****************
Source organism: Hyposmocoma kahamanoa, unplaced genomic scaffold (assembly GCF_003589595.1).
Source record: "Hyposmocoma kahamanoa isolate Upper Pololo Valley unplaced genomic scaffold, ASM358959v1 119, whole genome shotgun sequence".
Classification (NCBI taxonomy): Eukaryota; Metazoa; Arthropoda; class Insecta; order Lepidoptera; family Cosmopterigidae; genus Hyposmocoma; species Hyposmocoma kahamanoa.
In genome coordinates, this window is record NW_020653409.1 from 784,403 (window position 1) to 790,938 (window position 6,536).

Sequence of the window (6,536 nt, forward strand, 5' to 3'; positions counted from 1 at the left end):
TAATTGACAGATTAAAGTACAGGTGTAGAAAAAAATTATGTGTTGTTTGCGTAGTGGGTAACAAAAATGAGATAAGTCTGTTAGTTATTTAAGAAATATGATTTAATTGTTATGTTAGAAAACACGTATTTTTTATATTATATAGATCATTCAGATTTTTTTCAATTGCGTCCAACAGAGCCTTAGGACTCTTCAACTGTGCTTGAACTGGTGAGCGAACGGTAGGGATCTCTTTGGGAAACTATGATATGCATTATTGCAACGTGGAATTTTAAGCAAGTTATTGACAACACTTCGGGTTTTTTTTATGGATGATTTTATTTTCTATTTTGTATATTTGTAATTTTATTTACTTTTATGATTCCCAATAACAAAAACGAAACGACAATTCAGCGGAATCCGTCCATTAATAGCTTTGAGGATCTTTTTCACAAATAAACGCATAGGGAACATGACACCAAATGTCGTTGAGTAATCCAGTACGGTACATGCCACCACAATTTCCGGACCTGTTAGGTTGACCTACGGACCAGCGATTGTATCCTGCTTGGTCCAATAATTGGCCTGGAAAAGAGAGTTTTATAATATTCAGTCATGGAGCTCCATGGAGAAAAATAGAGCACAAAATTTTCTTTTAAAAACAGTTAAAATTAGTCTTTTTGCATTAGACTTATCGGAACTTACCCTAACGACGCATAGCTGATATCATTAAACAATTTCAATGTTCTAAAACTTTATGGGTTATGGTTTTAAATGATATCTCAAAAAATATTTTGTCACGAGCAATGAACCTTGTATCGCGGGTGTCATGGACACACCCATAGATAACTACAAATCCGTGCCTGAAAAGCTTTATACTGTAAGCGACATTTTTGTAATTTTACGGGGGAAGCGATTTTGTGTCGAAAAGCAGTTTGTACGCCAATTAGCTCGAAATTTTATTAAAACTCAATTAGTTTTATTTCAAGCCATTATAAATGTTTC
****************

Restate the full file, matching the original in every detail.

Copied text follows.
Source organism: Hyposmocoma kahamanoa, unplaced genomic scaffold (assembly GCF_003589595.1).
Source record: "Hyposmocoma kahamanoa isolate Upper Pololo Valley unplaced genomic scaffold, ASM358959v1 119, whole genome shotgun sequence".
Classification (NCBI taxonomy): Eukaryota; Metazoa; Arthropoda; class Insecta; order Lepidoptera; family Cosmopterigidae; genus Hyposmocoma; species Hyposmocoma kahamanoa.
In genome coordinates, this window is record NW_020653409.1 from 784,403 (window position 1) to 790,938 (window position 6,536).

Sequence of the window (6,536 nt, forward strand, 5' to 3'; positions counted from 1 at the left end):
TAATTGACAGATTAAAGTACAGGTGTAGAAAAAAATTATGTGTTGTTTGCGTAGTGGGTAACAAAAATGAGATAAGTCTGTTAGTTATTTAAGAAATATGATTTAATTGTTATGTTAGAAAACACGTATTTTTTATATTATATAGATCATTCAGATTTTTTTCAATTGCGTCCAACAGAGCCTTAGGACTCTTCAACTGTGCTTGAACTGGTGAGCGAACGGTAGGGATCTCTTTGGGAAACTATGATATGCATTATTGCAACGTGGAATTTTAAGCAAGTTATTGACAACACTTCGGGTTTTTTTTATGGATGATTTTATTTTCTATTTTGTATATTTGTAATTTTATTTACTTTTATGATTCCCAATAACAAAAACGAAACGACAATTCAGCGGAATCCGTCCATTAATAGCTTTGAGGATCTTTTTCACAAATAAACGCATAGGGAACATGACACCAAATGTCGTTGAGTAATCCAGTACGGTACATGCCACCACAATTTCCGGACCTGTTAGGTTGACCTACGGACCAGCGATTGTATCCTGCTTGGTCCAATAATTGGCCTGGAAAAGAGAGTTTTATAATATTCAGTCATGGAGCTCCATGGAGAAAAATAGAGCACAAAATTTTCTTTTAAAAACAGTTAAAATTAGTCTTTTTGCATTAGACTTATCGGAACTTACCCTAACGACGCATAGCTGATATCATTAAACAATTTCAATGTTCTAAAACTTTATGGGTTATGGTTTTAAATGATATCTCAAAAAATATTTTGTCACGAGCAATGAACCTTGTATCGCGGGTGTCATGGACACACCCATAGATAACTACAAATCCGTGCCTGAAAAGCTTTATACTGTAAGCGACATTTTTGTAATTTTACGGGGGAAGCGATTTTGTGTCGAAAAGCAGTTTGTACGCCAATTAGCTCGAAATTTTATTAAAACTCAATTAGTTTTATTTCAAGCCATTATAAATGTTTC